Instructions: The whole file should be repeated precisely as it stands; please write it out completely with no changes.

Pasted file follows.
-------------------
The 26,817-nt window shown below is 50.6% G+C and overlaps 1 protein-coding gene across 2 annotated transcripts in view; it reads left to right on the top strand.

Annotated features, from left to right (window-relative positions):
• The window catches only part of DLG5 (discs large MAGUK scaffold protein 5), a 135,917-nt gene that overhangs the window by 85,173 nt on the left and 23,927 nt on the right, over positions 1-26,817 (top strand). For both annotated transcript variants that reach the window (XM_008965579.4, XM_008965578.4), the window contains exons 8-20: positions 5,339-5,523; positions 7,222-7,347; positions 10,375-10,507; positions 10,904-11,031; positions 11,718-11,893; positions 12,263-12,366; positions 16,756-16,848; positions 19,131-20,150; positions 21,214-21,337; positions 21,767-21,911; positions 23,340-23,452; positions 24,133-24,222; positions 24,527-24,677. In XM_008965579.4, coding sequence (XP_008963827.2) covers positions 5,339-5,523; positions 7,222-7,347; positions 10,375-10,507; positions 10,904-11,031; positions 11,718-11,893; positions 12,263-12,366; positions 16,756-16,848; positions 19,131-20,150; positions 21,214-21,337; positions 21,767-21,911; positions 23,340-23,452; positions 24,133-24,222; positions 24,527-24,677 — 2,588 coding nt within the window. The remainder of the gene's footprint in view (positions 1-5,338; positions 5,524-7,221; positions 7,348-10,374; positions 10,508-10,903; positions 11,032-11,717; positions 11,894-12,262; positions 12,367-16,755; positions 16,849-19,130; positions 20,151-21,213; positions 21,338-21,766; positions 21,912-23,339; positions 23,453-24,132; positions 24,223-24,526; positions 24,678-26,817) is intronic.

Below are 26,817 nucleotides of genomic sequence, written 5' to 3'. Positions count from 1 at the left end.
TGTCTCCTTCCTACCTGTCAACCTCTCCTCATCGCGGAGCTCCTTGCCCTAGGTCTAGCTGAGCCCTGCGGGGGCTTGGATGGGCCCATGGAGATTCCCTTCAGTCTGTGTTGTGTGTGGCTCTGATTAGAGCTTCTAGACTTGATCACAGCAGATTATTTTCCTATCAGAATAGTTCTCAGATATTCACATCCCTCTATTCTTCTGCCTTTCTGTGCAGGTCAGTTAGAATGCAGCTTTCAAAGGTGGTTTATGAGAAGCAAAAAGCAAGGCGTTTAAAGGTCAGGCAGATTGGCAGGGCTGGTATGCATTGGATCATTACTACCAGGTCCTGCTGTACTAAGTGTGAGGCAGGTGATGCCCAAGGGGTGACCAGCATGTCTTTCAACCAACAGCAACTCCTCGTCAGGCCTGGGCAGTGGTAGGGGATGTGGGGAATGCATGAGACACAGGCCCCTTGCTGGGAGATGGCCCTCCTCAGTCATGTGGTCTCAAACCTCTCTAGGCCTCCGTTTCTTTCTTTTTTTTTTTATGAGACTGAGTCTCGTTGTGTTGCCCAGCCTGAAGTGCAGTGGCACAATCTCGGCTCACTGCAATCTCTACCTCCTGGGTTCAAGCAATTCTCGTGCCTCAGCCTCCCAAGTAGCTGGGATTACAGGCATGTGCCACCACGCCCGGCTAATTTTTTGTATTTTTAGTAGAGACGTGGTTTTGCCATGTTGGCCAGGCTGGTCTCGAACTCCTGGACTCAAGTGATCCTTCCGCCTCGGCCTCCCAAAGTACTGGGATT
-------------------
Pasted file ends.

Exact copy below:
The 26,817-nt window shown below is 50.6% G+C and overlaps 1 protein-coding gene across 2 annotated transcripts in view; it reads left to right on the top strand.

Annotated features, from left to right (window-relative positions):
• The window catches only part of DLG5 (discs large MAGUK scaffold protein 5), a 135,917-nt gene that overhangs the window by 85,173 nt on the left and 23,927 nt on the right, over positions 1-26,817 (top strand). For both annotated transcript variants that reach the window (XM_008965579.4, XM_008965578.4), the window contains exons 8-20: positions 5,339-5,523; positions 7,222-7,347; positions 10,375-10,507; positions 10,904-11,031; positions 11,718-11,893; positions 12,263-12,366; positions 16,756-16,848; positions 19,131-20,150; positions 21,214-21,337; positions 21,767-21,911; positions 23,340-23,452; positions 24,133-24,222; positions 24,527-24,677. In XM_008965579.4, coding sequence (XP_008963827.2) covers positions 5,339-5,523; positions 7,222-7,347; positions 10,375-10,507; positions 10,904-11,031; positions 11,718-11,893; positions 12,263-12,366; positions 16,756-16,848; positions 19,131-20,150; positions 21,214-21,337; positions 21,767-21,911; positions 23,340-23,452; positions 24,133-24,222; positions 24,527-24,677 — 2,588 coding nt within the window. The remainder of the gene's footprint in view (positions 1-5,338; positions 5,524-7,221; positions 7,348-10,374; positions 10,508-10,903; positions 11,032-11,717; positions 11,894-12,262; positions 12,367-16,755; positions 16,849-19,130; positions 20,151-21,213; positions 21,338-21,766; positions 21,912-23,339; positions 23,453-24,132; positions 24,223-24,526; positions 24,678-26,817) is intronic.

Below are 26,817 nucleotides of genomic sequence, written 5' to 3'. Positions count from 1 at the left end.
TGTCTCCTTCCTACCTGTCAACCTCTCCTCATCGCGGAGCTCCTTGCCCTAGGTCTAGCTGAGCCCTGCGGGGGCTTGGATGGGCCCATGGAGATTCCCTTCAGTCTGTGTTGTGTGTGGCTCTGATTAGAGCTTCTAGACTTGATCACAGCAGATTATTTTCCTATCAGAATAGTTCTCAGATATTCACATCCCTCTATTCTTCTGCCTTTCTGTGCAGGTCAGTTAGAATGCAGCTTTCAAAGGTGGTTTATGAGAAGCAAAAAGCAAGGCGTTTAAAGGTCAGGCAGATTGGCAGGGCTGGTATGCATTGGATCATTACTACCAGGTCCTGCTGTACTAAGTGTGAGGCAGGTGATGCCCAAGGGGTGACCAGCATGTCTTTCAACCAACAGCAACTCCTCGTCAGGCCTGGGCAGTGGTAGGGGATGTGGGGAATGCATGAGACACAGGCCCCTTGCTGGGAGATGGCCCTCCTCAGTCATGTGGTCTCAAACCTCTCTAGGCCTCCGTTTCTTTCTTTTTTTTTTTATGAGACTGAGTCTCGTTGTGTTGCCCAGCCTGAAGTGCAGTGGCACAATCTCGGCTCACTGCAATCTCTACCTCCTGGGTTCAAGCAATTCTCGTGCCTCAGCCTCCCAAGTAGCTGGGATTACAGGCATGTGCCACCACGCCCGGCTAATTTTTTGTATTTTTAGTAGAGACGTGGTTTTGCCATGTTGGCCAGGCTGGTCTCGAACTCCTGGACTCAAGTGATCCTTCCGCCTCGGCCTCCCAAAGTACTGGGATT